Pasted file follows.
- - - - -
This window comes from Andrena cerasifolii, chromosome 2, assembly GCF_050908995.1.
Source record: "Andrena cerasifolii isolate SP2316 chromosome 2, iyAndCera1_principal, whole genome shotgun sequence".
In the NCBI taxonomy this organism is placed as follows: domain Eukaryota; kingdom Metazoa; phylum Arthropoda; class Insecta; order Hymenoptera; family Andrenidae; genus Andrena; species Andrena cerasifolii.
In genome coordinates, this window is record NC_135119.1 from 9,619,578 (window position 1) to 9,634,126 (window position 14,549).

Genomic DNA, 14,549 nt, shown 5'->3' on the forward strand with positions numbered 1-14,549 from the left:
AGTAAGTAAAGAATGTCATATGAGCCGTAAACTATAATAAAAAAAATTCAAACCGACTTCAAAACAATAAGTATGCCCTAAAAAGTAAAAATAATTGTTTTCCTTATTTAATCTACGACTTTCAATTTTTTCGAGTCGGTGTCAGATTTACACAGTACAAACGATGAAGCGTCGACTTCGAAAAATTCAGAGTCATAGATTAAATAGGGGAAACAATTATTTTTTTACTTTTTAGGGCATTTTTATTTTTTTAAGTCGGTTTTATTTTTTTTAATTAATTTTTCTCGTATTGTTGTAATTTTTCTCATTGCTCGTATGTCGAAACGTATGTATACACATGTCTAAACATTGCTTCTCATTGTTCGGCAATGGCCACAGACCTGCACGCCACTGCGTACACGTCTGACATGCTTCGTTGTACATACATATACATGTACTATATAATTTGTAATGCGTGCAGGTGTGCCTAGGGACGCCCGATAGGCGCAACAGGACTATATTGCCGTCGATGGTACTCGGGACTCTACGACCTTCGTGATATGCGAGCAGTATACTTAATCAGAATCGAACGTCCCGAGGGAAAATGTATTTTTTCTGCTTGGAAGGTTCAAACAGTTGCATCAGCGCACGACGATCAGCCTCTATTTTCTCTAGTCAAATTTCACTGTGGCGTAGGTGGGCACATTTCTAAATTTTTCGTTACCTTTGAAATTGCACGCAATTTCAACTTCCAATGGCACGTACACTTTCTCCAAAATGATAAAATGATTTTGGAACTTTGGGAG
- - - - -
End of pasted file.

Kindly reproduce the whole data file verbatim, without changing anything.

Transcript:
This window comes from Andrena cerasifolii, chromosome 2, assembly GCF_050908995.1.
Source record: "Andrena cerasifolii isolate SP2316 chromosome 2, iyAndCera1_principal, whole genome shotgun sequence".
In the NCBI taxonomy this organism is placed as follows: domain Eukaryota; kingdom Metazoa; phylum Arthropoda; class Insecta; order Hymenoptera; family Andrenidae; genus Andrena; species Andrena cerasifolii.
In genome coordinates, this window is record NC_135119.1 from 9,619,578 (window position 1) to 9,634,126 (window position 14,549).

Genomic DNA, 14,549 nt, shown 5'->3' on the forward strand with positions numbered 1-14,549 from the left:
AGTAAGTAAAGAATGTCATATGAGCCGTAAACTATAATAAAAAAAATTCAAACCGACTTCAAAACAATAAGTATGCCCTAAAAAGTAAAAATAATTGTTTTCCTTATTTAATCTACGACTTTCAATTTTTTCGAGTCGGTGTCAGATTTACACAGTACAAACGATGAAGCGTCGACTTCGAAAAATTCAGAGTCATAGATTAAATAGGGGAAACAATTATTTTTTTACTTTTTAGGGCATTTTTATTTTTTTAAGTCGGTTTTATTTTTTTTAATTAATTTTTCTCGTATTGTTGTAATTTTTCTCATTGCTCGTATGTCGAAACGTATGTATACACATGTCTAAACATTGCTTCTCATTGTTCGGCAATGGCCACAGACCTGCACGCCACTGCGTACACGTCTGACATGCTTCGTTGTACATACATATACATGTACTATATAATTTGTAATGCGTGCAGGTGTGCCTAGGGACGCCCGATAGGCGCAACAGGACTATATTGCCGTCGATGGTACTCGGGACTCTACGACCTTCGTGATATGCGAGCAGTATACTTAATCAGAATCGAACGTCCCGAGGGAAAATGTATTTTTTCTGCTTGGAAGGTTCAAACAGTTGCATCAGCGCACGACGATCAGCCTCTATTTTCTCTAGTCAAATTTCACTGTGGCGTAGGTGGGCACATTTCTAAATTTTTCGTTACCTTTGAAATTGCACGCAATTTCAACTTCCAATGGCACGTACACTTTCTCCAAAATGATAAAATGATTTTGGAACTTTGGGAG